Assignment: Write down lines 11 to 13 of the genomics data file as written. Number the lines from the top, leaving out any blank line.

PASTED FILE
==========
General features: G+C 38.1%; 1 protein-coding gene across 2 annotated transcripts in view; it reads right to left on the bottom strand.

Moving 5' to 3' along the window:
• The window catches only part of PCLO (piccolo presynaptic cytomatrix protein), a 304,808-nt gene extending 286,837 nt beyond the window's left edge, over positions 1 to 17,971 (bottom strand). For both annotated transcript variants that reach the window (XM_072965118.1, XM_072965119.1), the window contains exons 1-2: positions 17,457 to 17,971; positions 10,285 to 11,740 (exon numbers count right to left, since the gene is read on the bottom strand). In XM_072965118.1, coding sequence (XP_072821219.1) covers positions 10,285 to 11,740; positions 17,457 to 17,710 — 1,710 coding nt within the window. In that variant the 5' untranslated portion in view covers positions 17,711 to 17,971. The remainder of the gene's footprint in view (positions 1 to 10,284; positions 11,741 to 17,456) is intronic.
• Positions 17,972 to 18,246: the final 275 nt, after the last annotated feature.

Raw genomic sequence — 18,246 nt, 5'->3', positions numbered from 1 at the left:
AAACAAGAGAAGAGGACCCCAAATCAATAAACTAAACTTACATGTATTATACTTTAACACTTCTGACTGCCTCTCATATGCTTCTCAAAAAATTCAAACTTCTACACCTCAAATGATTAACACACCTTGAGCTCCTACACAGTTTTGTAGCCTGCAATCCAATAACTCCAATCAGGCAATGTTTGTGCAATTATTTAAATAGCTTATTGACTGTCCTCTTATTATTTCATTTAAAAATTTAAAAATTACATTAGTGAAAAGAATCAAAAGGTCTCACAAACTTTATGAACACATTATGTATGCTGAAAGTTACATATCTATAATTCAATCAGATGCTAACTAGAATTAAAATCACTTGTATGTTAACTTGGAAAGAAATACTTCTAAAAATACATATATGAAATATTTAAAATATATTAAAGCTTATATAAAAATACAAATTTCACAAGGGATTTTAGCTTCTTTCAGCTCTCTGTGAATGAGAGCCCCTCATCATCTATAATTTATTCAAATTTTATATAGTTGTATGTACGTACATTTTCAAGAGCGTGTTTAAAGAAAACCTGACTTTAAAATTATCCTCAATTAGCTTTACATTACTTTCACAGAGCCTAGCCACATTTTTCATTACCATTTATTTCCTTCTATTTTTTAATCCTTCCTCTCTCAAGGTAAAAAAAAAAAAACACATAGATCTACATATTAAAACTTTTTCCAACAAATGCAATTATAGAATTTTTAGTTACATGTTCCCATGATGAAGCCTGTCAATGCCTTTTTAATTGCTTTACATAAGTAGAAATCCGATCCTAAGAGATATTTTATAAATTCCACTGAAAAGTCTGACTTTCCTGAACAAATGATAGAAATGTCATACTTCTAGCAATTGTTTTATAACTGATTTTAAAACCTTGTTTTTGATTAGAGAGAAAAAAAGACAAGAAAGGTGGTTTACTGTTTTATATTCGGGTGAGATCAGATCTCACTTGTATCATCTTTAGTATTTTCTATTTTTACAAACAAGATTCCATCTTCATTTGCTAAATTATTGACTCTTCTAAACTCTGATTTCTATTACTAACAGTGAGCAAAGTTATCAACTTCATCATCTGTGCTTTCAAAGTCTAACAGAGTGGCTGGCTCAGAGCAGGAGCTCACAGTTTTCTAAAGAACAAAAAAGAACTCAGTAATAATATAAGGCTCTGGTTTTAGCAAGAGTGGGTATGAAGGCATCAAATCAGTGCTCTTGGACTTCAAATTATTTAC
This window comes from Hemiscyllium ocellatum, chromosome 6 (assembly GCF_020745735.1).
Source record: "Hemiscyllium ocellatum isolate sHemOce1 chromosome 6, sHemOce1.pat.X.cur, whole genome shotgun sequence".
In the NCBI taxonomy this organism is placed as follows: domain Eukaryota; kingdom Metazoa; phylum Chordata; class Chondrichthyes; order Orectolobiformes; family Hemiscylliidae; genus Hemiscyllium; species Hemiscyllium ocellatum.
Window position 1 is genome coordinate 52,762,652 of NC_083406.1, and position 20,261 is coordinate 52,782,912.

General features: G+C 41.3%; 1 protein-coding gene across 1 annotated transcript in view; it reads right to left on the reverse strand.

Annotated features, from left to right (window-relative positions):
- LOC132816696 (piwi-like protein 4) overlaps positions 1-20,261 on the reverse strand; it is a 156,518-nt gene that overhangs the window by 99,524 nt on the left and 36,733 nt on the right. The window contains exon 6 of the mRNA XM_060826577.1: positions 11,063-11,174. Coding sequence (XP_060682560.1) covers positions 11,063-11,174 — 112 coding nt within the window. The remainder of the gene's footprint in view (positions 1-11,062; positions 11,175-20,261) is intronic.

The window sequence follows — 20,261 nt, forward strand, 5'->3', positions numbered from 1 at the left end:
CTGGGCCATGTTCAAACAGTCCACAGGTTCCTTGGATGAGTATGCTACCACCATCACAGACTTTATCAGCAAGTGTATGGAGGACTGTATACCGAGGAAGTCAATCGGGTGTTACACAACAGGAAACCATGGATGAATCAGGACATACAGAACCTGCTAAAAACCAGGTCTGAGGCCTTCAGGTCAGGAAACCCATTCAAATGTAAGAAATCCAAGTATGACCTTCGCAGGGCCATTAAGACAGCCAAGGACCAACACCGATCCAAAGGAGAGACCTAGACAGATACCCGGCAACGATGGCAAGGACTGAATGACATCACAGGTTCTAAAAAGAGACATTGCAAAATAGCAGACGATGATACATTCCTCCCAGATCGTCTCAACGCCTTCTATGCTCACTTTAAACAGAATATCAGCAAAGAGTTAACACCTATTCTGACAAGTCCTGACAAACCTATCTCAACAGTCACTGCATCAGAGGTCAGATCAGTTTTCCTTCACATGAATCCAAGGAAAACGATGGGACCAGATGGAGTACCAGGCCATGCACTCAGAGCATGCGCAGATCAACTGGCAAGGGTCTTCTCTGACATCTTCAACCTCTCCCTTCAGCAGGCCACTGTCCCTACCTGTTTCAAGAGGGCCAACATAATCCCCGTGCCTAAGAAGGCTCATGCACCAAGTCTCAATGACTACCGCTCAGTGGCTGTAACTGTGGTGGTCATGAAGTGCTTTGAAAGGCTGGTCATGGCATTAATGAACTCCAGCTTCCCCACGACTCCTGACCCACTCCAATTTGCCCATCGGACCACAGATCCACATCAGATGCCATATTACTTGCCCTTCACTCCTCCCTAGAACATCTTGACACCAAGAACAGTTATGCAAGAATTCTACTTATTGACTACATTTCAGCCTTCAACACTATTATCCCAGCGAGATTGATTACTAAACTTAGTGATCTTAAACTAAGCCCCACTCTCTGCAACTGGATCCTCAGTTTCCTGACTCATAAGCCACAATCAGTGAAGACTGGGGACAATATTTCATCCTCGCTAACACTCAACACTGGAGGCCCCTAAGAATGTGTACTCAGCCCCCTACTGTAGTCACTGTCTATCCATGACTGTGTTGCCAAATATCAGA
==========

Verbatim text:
General features: G+C 41.3%; 1 protein-coding gene across 1 annotated transcript in view; it reads right to left on the reverse strand.

Annotated features, from left to right (window-relative positions):
- LOC132816696 (piwi-like protein 4) overlaps positions 1-20,261 on the reverse strand; it is a 156,518-nt gene that overhangs the window by 99,524 nt on the left and 36,733 nt on the right. The window contains exon 6 of the mRNA XM_060826577.1: positions 11,063-11,174. Coding sequence (XP_060682560.1) covers positions 11,063-11,174 — 112 coding nt within the window. The remainder of the gene's footprint in view (positions 1-11,062; positions 11,175-20,261) is intronic.